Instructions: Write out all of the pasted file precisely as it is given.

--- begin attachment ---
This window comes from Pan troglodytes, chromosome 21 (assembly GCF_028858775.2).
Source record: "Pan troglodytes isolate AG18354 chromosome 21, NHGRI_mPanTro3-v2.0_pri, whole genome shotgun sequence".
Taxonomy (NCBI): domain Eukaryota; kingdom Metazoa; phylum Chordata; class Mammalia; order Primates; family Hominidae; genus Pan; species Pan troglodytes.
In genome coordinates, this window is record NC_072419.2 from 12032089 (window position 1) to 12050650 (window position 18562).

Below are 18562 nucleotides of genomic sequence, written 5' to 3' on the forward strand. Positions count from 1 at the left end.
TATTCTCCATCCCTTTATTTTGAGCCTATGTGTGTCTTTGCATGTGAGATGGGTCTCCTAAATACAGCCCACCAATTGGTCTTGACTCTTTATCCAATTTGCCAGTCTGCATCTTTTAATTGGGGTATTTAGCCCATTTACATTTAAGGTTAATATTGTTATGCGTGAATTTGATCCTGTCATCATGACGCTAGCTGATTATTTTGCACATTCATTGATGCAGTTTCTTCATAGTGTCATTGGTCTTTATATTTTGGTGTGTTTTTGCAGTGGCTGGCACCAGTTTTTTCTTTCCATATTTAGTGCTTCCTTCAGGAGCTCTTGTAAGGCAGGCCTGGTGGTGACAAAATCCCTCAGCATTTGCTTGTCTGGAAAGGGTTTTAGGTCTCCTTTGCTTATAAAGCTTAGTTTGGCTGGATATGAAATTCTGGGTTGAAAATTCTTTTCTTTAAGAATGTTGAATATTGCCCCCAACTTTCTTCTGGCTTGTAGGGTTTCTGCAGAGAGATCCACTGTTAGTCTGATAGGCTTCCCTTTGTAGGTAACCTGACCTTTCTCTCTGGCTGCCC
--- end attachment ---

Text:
This window comes from Pan troglodytes, chromosome 21 (assembly GCF_028858775.2).
Source record: "Pan troglodytes isolate AG18354 chromosome 21, NHGRI_mPanTro3-v2.0_pri, whole genome shotgun sequence".
Taxonomy (NCBI): domain Eukaryota; kingdom Metazoa; phylum Chordata; class Mammalia; order Primates; family Hominidae; genus Pan; species Pan troglodytes.
In genome coordinates, this window is record NC_072419.2 from 12032089 (window position 1) to 12050650 (window position 18562).

Below are 18562 nucleotides of genomic sequence, written 5' to 3' on the forward strand. Positions count from 1 at the left end.
TATTCTCCATCCCTTTATTTTGAGCCTATGTGTGTCTTTGCATGTGAGATGGGTCTCCTAAATACAGCCCACCAATTGGTCTTGACTCTTTATCCAATTTGCCAGTCTGCATCTTTTAATTGGGGTATTTAGCCCATTTACATTTAAGGTTAATATTGTTATGCGTGAATTTGATCCTGTCATCATGACGCTAGCTGATTATTTTGCACATTCATTGATGCAGTTTCTTCATAGTGTCATTGGTCTTTATATTTTGGTGTGTTTTTGCAGTGGCTGGCACCAGTTTTTTCTTTCCATATTTAGTGCTTCCTTCAGGAGCTCTTGTAAGGCAGGCCTGGTGGTGACAAAATCCCTCAGCATTTGCTTGTCTGGAAAGGGTTTTAGGTCTCCTTTGCTTATAAAGCTTAGTTTGGCTGGATATGAAATTCTGGGTTGAAAATTCTTTTCTTTAAGAATGTTGAATATTGCCCCCAACTTTCTTCTGGCTTGTAGGGTTTCTGCAGAGAGATCCACTGTTAGTCTGATAGGCTTCCCTTTGTAGGTAACCTGACCTTTCTCTCTGGCTGCCC